Ornge employee quit in disgust after patient died: investigation
June 6, 2012, Toronto - A former paramedic with Ornge says he quit Ontario's troubled air ambulance service in disgust in 2009 after the death of a teenager from northwestern Ontario.
June 6, 2012 By The Canadian Press
Trevor Kidd says had the girl had a hope for survival, Ornge "robbed'' her of that chance by not properly staffing their aircraft or sending them in a timely manner.
The whistleblower says he raised red flags about Ornge with journalists and others, but no one believed him because of Ornge's "Mother Teresa'' image.
Kidd's father, the mayor of Temiskaming Shores, even talked to former Liberal MPP David Ramsay in 2009 and other officials in the Health Ministry about the problems at Ornge.
Kidd says front-line workers at Ornge are leaving "in droves'' because they're unhappy with how Ornge is run.
His testimony before the legislative committee comes in the wake of confidential documents showing the government investigated 26 deaths and 145 incidents involving Ornge since 2007.
Forty of the investigations were opened this year — after the government installed new leadership at Ornge.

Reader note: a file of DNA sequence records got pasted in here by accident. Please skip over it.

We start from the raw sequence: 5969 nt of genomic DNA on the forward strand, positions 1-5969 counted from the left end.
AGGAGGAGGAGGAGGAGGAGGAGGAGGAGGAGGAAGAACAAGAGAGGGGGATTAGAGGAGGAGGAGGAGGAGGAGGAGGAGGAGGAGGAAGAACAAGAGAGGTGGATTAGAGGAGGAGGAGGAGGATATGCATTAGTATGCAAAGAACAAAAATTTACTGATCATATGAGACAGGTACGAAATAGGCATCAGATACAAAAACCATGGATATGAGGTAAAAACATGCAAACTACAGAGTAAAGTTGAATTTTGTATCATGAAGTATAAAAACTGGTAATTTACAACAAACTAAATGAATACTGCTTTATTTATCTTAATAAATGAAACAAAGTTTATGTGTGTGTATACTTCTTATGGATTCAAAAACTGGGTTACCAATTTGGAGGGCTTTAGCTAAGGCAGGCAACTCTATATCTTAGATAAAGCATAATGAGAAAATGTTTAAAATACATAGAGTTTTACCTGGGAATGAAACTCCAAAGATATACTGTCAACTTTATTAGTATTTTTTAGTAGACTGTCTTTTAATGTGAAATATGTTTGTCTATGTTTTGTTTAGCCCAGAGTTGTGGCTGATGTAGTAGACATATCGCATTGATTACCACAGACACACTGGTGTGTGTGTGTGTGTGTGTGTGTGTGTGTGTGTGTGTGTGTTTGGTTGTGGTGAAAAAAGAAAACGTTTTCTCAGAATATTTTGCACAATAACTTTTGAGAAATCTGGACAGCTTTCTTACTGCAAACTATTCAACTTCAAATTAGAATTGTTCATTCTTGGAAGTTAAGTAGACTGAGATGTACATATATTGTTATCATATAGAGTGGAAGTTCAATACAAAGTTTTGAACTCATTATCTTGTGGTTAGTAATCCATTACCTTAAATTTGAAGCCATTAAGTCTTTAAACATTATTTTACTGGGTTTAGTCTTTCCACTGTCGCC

In some cases, Ornge wasn't able to respond to calls because there were no paramedics on duty.
Liberal backbencher David Zimmer accused Kidd of being "selfish'' by refusing to disclose the names of Ornge employees who have information about the problems at the organization.
"When you're faced with this choice between doing what's best for the air ambulance service and fixing it and getting to the bottom of it, and yet you don't want to share some of that confidential information and confidential names who might help us with that, and you opt to protect your source,'' Zimmer said.
"Do you think that's a bit selfish of you?''
Kidd said he didn't want to reveal the names because many Ornge employees are still afraid that their employer will retaliate if they come forward.
"I don't feel that I'm in a position to put forward people's names who brought me information at risk to themselves,'' he said.
"Some people went against their spouses to provide information because they felt that information needed to get out there. But they knew they were putting their career at risk.''
Kidd said if the government provides real whistleblower protection to Ornge employees, they will come forward without fear of retribution.
"And their careers trump the safety of Ontarians … they'd rather protect their careers than help us root out the causes of difficulties at Ornge?'' Zimmer said.
Health Minister Deb Matthews also called on the Opposition to reveal any information they have about Ornge that's been kept under wraps.
But Tory Frank Klees told the legislature that the reason his party has the information instead of the government is because no one trusts the Liberals to do anything about it.
Ornge, which is under a criminal probe, has been rocked for months by allegations about questionable business deals, high executive salaries and whether public money was used for personal gain.
Auditor general Jim McCarter has criticized the government for failing to oversee Ornge, despite giving it $730 million over five years and allowing it to borrow another $300 million.
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